ITU estimates that within the next 10 years, there will be more than two million technology jobs that cannot be filled because of a lack of digital specialists. Girls and young women who learn coding, app development and computer science will not only be well-placed for a successful career in the ICT sector; but advanced ICT skills are rapidly becoming a strong advantage for students as it gives them an edge in a competitive job market, provide a higher salary and enhance career mobility.

This year’s celebration was disproportionately affected by the pandemic as only 20 students and pupils could be invited because of social distance guidelines. Unfortunately, this limited the amount of girls reached by this event. Hence many girls in the region could not access information and knowledge that could have probably changed their mind-set on ICT as a career.

Girls in ict.JPG

The value of girls in STEM and ICT

For one thing, we simply don’t have enough talent in the ICT industry as it is, and supporting the education of girls and women in ICT is in line with the United Nations’ Sustainable Development Goals, especially Goal 5, gender equality. And we know gender equality is beneficial for everyone!

There is overwhelming evidence that investing in women is the most effective way to lift communities, companies and countries. Women's participation makes peace agreements stronger, societies more resilient and economies more vigorous.

Many young girls have interest and have attempted to study ICT/STEM but, obviously, this isn’t how this story usually ends, and we lose so many girls who could have otherwise become brilliant engineers or mathematicians or scientists.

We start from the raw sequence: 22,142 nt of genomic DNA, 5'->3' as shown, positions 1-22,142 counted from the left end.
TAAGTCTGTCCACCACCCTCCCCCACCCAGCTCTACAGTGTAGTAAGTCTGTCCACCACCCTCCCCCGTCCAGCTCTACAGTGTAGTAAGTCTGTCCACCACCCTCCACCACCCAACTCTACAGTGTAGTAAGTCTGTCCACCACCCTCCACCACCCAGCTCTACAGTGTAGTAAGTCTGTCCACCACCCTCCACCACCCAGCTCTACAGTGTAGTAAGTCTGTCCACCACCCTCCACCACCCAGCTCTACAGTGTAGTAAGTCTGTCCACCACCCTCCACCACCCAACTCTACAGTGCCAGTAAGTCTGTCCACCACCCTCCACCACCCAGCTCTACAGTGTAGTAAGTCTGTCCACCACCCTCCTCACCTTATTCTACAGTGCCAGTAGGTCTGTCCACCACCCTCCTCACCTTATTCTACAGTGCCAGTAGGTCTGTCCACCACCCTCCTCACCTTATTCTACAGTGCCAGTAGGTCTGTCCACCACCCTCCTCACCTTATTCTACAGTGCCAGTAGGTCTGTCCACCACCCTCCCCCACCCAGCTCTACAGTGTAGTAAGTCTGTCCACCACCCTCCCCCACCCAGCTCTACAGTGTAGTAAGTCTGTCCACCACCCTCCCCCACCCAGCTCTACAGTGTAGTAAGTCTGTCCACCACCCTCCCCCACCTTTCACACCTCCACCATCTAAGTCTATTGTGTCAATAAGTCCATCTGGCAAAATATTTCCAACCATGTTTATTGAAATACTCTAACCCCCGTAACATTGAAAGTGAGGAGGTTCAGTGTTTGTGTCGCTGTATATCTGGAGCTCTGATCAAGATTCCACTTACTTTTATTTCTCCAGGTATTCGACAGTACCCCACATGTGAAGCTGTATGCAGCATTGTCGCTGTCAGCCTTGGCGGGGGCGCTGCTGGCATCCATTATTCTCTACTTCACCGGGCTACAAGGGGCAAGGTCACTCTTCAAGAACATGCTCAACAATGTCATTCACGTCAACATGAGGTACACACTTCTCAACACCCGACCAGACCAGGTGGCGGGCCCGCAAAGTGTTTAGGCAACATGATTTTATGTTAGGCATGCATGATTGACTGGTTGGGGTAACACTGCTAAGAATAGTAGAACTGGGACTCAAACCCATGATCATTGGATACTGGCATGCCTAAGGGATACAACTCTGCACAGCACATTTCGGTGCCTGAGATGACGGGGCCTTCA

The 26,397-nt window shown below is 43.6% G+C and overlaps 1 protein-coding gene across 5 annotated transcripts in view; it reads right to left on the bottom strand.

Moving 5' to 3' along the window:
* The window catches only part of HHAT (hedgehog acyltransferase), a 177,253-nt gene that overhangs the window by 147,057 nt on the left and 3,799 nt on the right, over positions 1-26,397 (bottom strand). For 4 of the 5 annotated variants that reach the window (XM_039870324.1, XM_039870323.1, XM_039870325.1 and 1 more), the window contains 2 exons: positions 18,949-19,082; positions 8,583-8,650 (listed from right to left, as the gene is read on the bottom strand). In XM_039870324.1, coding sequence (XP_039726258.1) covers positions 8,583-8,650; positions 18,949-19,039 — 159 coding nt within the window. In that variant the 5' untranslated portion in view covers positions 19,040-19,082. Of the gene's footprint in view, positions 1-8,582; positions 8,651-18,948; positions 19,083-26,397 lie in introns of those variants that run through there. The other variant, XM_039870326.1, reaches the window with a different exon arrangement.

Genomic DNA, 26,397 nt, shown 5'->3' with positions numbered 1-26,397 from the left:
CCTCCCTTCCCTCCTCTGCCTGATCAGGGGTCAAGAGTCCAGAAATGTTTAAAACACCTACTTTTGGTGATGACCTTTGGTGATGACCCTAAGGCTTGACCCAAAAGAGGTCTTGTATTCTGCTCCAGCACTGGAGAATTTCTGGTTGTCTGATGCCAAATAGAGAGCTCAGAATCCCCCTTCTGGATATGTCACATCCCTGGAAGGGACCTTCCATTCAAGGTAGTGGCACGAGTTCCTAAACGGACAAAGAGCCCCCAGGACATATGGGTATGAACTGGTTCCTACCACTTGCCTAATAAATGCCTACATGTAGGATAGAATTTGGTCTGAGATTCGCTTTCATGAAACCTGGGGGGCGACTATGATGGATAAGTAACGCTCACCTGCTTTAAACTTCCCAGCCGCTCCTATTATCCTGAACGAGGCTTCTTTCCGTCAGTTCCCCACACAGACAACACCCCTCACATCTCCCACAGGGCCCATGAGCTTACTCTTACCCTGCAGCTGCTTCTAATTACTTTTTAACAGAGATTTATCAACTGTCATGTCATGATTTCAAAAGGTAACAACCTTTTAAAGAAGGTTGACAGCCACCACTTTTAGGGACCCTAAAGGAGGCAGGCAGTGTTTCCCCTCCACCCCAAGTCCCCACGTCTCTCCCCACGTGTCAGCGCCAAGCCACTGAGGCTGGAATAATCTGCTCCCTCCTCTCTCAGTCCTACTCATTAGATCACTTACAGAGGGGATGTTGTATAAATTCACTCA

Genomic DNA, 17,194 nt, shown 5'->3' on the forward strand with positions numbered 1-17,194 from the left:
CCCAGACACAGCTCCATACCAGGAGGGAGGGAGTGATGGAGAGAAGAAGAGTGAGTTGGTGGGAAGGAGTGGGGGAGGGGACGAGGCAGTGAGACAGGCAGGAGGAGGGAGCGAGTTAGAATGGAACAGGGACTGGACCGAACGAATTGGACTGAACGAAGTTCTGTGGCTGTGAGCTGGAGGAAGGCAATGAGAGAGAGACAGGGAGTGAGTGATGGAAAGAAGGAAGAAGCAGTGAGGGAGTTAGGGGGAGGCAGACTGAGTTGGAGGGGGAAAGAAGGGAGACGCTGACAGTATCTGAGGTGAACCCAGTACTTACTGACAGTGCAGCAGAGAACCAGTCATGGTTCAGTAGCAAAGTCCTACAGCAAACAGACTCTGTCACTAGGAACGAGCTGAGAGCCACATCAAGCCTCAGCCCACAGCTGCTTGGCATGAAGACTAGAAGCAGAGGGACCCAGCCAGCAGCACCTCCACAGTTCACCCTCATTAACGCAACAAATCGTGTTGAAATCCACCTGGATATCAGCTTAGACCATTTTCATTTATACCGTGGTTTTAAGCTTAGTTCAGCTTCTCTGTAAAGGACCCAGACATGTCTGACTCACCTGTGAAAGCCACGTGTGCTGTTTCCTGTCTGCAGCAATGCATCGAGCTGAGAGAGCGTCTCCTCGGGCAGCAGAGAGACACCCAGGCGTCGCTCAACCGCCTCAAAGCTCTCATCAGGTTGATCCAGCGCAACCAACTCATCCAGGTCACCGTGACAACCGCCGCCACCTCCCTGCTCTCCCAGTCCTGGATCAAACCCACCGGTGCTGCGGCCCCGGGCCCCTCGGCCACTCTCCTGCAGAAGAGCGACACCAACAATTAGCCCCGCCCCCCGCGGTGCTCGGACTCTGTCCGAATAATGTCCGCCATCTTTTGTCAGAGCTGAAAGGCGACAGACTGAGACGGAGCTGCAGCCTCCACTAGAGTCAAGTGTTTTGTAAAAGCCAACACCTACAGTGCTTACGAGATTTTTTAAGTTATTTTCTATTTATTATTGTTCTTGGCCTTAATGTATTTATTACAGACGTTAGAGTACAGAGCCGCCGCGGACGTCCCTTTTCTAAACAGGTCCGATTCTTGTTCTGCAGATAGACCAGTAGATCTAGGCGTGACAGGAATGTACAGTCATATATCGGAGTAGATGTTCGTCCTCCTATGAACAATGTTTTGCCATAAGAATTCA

So, what can we as parents, teachers, mentors, or any other person knowing a young girl do? Below are a few ideas;

  • Pique her interest and expose her to STEM subjects.
  • Be there for her. Having support at home is key for a young girl to grow, and I’ve personally seen great examples throughout my role as a mentor and digital safety trainer that parents who step outside their comfort zones to learn new skills together with their daughters - and the outcomes were so rewarding!
  • Encourage and inspire her. If you work in a STEM field, show her what you do! If not, maybe you know someone she can talk to. If you have friends with daughters who have STEM experience, encourage them to meet up.
  • See what programs are available for your daughter outside school. Uganda has many institutions that have come up and offer Tech lessons for children for example Fundi bots, coding kids UG, coding academy Uganda. Check them out and have your young girl enrolled.
  • Also, representation matters, and if girls see female scientists in the books they read, the shows they watch, and the toys they play with, it can immediately change their perception on how they see themselves and others. So, it’s also important to watch such documentaries, movies and TV shows with your daughter as it helps to stimulate their brains into considering a tech career at an early age.

If you’re not her parent, you can still guide and mentor her!

Borrowing from an African proverb, it takes a (virtual) village to teach a child.